Chris Sacca, one of Twitter’s earliest investors, argued Wednesday that Google should buy Twitter.
“It’s an instant fit,” Sacca said during a CNBC on-air appearance, calling a Twitter acquisition a “fantastic use” of Google’s cash.
“This is the thing that Google never had,” he added. “They’ve never understood social, have never understood those personal interactions. This bolts in quite clearly.”
Sacca’s controversial comments arrive hours after the investor published “What Twitter can be,” a critical, 8,500-word post on Twitter’s current state, and just minutes prior to Twitter’s annual shareholder meeting. The memo also followed a briefer — if it can be called that — 1,100-word post last week entitled, “I Bleed Aqua.”
Like his inflammatory CNBC appearance, Sacca’s latest, epic memo maintained that Twitter will become a huge service — far bigger than it is now — and pointed to positives like revenues, which are growing 74% year-over-year, and strong acquisitions like Periscope and TellApart. But Twitter also faces plenty of challenges.
- New user growth has stalled.
- Almost one billion users have tried Twitter and not stuck around.
- Direct response advertising has fallen short of hopes.
- Wall Street’s confidence in the management team has diminished.
- Twitter has been unable to convince investors of its potential upside.
Sacca prescribed a course of action for Twitter that includes making bolder, faster bets on features as well as tweaking the user experience to emphasize what a user might see as the “best tweets” versus just the most recent tweets — a strategy he acknowledges Twitter has made some progress on, given more recent features like While You Were Away and Highlights for Android.
He also argued that while Periscope was a sound acquisition and will become “bigger than you think,” Twitter can still do better when it comes to surfacing content about live events, an experience he dubbed “Live Twitter” that could live as a separate section in Twitter proper or work as a standalone app.
Some of Sacca’s more sensational remarks, like the idea of a Google acquisition, would be easier to dismiss if it wasn’t for Sacca himself.
Some of Sacca’s more sensational remarks, like the idea of a Google acquisition, would be easier to dismiss if it wasn’t for Sacca himself. The angel investor is highly respected in Silicon Valley for pouring money into more than 40 startups and businesses over the years, including Uber, Instagram, Stripe and WordPress parent company Automattic. Translation: Sacca knows his stuff.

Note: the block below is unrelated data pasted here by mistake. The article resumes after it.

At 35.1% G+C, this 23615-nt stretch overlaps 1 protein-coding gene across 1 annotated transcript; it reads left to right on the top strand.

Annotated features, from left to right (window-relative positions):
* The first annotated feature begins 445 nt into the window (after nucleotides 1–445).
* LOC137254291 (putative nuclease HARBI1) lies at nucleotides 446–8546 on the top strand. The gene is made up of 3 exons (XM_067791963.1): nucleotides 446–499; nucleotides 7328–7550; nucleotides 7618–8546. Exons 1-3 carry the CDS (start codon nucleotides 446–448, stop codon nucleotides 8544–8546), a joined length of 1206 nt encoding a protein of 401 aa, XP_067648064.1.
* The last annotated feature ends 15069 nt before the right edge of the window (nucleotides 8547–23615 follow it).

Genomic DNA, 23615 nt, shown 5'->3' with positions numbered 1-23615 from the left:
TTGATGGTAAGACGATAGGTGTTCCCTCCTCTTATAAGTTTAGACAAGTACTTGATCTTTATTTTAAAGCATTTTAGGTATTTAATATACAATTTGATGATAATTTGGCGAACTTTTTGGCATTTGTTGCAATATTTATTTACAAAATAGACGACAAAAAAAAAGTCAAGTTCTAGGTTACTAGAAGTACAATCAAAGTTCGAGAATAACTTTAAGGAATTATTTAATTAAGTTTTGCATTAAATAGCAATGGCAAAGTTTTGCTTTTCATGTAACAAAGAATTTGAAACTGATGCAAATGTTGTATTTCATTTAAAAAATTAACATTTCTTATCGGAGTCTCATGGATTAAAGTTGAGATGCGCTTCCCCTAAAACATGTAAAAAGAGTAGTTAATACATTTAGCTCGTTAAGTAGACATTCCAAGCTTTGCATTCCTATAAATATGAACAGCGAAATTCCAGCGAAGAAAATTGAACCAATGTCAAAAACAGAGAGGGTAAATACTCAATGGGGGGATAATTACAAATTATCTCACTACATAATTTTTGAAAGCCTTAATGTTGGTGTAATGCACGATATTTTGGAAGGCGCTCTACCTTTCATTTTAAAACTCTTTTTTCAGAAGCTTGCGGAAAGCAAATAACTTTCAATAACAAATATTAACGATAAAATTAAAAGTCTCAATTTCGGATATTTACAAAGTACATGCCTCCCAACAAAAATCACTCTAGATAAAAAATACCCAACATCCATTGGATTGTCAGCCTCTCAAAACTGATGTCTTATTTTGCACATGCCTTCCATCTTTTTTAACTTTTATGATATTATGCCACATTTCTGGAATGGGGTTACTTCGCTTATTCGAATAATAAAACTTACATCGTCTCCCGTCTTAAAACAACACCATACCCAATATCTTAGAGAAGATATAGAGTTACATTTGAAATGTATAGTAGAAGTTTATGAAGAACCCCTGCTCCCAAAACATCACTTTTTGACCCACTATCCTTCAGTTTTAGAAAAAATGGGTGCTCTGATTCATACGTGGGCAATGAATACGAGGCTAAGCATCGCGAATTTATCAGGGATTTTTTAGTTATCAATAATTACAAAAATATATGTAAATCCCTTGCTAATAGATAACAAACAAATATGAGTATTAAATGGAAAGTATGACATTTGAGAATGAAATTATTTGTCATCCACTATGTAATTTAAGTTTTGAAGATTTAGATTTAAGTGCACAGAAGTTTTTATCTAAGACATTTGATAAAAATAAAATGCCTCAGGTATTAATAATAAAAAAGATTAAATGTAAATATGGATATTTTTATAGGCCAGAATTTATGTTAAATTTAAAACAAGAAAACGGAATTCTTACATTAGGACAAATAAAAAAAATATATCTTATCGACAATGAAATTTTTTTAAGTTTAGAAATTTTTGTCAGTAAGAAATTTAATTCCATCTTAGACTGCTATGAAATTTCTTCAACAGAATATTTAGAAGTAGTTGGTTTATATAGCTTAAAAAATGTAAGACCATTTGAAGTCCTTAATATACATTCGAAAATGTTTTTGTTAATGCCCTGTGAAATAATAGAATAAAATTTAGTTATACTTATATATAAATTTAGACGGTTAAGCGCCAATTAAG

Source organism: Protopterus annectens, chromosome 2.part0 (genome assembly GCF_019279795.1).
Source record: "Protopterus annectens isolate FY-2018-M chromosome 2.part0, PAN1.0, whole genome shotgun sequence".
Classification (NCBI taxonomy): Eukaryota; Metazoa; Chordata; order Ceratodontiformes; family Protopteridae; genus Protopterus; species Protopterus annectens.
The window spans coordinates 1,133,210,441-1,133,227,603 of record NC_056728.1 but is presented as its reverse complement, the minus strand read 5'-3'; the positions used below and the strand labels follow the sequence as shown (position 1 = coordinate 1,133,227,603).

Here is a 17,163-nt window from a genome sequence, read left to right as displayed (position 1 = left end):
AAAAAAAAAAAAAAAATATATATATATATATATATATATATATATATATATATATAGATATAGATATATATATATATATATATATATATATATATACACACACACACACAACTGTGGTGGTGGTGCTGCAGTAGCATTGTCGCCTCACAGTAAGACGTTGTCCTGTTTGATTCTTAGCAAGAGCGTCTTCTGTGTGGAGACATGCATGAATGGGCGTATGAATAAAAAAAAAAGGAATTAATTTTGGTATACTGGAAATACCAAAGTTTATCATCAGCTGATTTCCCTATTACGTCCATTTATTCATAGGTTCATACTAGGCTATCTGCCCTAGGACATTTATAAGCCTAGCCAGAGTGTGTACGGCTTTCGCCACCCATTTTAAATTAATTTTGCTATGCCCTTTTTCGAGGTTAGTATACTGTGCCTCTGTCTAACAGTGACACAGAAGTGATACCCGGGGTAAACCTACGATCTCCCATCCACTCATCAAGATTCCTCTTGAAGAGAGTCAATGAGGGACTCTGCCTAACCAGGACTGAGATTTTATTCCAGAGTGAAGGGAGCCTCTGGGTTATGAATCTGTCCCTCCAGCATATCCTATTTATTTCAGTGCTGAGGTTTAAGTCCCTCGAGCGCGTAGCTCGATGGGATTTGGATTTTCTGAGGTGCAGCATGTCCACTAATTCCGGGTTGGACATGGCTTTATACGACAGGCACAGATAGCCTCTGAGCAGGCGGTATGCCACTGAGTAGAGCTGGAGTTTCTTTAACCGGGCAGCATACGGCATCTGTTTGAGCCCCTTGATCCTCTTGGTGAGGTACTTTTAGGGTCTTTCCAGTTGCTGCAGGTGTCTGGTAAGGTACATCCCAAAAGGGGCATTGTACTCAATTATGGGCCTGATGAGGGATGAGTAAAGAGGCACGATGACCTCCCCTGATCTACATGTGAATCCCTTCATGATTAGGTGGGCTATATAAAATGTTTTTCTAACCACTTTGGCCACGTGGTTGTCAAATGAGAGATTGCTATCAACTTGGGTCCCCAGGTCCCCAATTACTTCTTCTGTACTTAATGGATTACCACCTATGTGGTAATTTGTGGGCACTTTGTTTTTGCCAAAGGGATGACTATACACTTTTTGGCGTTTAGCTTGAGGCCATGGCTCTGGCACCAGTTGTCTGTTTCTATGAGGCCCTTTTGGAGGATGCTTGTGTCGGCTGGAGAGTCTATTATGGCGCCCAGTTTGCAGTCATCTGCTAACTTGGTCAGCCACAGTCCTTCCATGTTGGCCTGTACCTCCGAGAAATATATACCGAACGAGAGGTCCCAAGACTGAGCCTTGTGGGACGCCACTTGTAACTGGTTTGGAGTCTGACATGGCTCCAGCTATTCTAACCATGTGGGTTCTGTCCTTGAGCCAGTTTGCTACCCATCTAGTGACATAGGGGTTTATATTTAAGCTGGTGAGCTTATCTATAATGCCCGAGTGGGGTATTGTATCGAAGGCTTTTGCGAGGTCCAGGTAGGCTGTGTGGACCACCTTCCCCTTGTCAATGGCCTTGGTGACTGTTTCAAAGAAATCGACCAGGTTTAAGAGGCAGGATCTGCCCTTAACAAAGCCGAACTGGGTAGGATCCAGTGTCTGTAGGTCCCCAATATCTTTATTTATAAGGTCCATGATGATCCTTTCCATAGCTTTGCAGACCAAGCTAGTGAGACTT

And while a Google acquisition of Twitter is highly unlikely, Sacca’s criticism of Twitter — particularly around emphasizing best relevant tweets versus most recent — have some merit. The social network needs to find more ways to make content “sticky” for the hundreds of millions of logged-out users in the mainstream who consume Twitter content online, but don’t want to dip into the services 30 times a day to keep track of potentially relevant tweets.
That’s where something like Flipboard, the digital magazine app that pulls in content from users’ social media accounts (among other sources), could have helped had acquisition talks not stalled earlier this year.
Twitter is now capable of curating and suggesting tweets to users that are hours old, again via features like While You Were Away and Highlights, but a service like Flipboard leapfrogs those efforts, surfacing potentially relevant content that may be days old. And it does so with a graphic interface that’s far more visually appealing than Twitter, despite Twitter’s efforts over the last two years to emphasize photos and be easier on the eyes overall.
More intriguing is Sacca’s timing. Why make these public, inflammatory remarks just before the company’s annual shareholder meeting? Is this his way of forcing CEO Dick Costolo’s resignation, much the same way billionaire Carl Icahn last year successfully stumped for a PayPal spin-off?
His exact motives remain unclear for now, but one thing is for sure: expect to hear much more from Sacca in the coming months.